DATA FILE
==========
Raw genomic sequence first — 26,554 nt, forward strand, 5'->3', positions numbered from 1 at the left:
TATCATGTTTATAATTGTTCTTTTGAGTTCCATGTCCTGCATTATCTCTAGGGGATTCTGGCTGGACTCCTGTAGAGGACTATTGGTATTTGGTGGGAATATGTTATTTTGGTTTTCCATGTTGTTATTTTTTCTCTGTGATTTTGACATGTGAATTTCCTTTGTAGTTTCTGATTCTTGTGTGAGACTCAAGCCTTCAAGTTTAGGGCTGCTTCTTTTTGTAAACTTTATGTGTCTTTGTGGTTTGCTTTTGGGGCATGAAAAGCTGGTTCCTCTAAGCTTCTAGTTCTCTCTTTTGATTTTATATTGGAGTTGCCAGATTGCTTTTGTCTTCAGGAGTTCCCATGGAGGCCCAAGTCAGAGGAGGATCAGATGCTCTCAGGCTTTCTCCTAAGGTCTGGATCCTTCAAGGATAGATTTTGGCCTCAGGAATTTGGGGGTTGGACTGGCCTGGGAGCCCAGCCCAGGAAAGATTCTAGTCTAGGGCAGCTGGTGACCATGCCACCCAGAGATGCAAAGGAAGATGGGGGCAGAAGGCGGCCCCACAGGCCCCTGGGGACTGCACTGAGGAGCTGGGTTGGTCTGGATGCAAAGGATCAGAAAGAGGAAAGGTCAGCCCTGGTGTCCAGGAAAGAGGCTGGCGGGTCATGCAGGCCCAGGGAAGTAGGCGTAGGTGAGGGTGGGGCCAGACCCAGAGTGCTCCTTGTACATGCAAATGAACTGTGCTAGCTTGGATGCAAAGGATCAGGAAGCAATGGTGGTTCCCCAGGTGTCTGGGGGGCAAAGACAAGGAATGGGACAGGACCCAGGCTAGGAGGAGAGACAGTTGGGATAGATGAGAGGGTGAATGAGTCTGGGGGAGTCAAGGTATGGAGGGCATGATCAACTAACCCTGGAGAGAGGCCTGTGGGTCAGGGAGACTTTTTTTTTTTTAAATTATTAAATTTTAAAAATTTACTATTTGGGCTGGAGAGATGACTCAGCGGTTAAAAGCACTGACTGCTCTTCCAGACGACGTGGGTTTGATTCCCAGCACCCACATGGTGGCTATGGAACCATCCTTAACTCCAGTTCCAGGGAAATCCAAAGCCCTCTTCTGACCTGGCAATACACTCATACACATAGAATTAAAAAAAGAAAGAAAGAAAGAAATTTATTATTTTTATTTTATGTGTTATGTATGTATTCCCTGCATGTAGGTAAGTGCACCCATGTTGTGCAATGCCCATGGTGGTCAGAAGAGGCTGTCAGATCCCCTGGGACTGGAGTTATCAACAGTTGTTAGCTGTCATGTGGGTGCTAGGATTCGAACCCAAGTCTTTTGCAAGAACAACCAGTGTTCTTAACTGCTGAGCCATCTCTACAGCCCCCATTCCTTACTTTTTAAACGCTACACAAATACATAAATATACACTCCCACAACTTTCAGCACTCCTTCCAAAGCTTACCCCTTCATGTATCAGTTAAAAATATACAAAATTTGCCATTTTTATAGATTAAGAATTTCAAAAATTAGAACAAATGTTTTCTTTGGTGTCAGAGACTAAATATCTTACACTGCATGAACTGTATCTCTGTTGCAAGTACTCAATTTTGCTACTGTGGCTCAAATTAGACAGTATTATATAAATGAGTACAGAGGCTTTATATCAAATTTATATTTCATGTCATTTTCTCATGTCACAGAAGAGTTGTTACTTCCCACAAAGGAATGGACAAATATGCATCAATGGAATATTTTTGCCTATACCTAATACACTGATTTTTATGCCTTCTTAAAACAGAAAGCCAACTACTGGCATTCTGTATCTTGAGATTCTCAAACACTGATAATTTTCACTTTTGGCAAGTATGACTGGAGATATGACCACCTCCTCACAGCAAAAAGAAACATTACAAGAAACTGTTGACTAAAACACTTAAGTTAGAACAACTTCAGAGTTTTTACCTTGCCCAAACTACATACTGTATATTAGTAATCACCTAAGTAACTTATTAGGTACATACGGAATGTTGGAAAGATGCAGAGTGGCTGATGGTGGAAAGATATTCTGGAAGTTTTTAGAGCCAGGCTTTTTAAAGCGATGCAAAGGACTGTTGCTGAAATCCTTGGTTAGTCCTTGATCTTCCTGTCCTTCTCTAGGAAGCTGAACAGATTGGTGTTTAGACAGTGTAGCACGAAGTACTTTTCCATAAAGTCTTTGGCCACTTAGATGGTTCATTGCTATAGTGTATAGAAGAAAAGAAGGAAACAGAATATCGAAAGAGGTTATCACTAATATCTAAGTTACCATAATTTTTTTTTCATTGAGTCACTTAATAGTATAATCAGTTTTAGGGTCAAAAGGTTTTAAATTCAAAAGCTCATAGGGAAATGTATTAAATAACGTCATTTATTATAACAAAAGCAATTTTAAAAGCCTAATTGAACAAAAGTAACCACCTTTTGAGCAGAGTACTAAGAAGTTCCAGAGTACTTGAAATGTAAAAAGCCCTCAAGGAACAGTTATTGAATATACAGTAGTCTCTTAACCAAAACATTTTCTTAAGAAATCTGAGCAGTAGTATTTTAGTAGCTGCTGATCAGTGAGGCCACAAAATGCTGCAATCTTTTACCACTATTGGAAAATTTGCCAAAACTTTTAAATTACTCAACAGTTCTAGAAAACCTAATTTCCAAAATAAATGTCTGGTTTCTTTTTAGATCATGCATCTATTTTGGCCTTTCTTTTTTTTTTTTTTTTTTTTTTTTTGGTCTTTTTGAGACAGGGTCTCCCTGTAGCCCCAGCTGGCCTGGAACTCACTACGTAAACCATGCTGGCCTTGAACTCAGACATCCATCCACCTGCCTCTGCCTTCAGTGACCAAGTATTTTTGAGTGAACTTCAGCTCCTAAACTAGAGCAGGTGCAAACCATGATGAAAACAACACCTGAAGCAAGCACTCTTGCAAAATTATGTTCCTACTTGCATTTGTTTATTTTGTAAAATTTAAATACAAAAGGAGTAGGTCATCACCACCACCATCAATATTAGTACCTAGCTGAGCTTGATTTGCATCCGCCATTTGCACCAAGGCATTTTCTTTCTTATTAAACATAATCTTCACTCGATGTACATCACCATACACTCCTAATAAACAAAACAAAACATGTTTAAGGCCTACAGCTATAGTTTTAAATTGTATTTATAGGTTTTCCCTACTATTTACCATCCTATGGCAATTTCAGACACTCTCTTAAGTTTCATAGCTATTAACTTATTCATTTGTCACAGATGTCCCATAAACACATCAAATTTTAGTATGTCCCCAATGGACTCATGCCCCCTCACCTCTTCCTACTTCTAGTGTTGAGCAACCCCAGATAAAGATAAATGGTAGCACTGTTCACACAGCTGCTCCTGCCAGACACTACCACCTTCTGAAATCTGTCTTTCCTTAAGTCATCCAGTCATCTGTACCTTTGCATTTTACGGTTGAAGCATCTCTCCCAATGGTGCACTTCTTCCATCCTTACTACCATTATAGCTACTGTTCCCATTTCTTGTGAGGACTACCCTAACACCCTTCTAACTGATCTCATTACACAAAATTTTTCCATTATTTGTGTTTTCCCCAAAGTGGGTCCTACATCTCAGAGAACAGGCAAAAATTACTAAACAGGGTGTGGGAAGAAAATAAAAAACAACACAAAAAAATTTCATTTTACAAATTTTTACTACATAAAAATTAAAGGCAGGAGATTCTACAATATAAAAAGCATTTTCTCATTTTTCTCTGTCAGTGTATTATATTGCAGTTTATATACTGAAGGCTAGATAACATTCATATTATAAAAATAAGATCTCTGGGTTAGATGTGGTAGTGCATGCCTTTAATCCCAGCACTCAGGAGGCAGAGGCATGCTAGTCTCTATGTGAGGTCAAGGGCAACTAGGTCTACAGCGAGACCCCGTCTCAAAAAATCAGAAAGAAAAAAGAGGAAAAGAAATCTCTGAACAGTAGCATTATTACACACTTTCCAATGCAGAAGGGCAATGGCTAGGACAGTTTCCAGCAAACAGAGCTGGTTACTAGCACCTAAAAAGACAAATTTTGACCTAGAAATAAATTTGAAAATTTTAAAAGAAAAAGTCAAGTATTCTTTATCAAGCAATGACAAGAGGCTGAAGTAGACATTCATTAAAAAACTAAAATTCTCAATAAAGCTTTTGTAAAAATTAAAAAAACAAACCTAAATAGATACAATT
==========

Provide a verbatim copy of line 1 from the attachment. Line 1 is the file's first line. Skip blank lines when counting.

Raw genomic sequence first — 26,554 nt, forward strand, 5'->3', positions numbered from 1 at the left: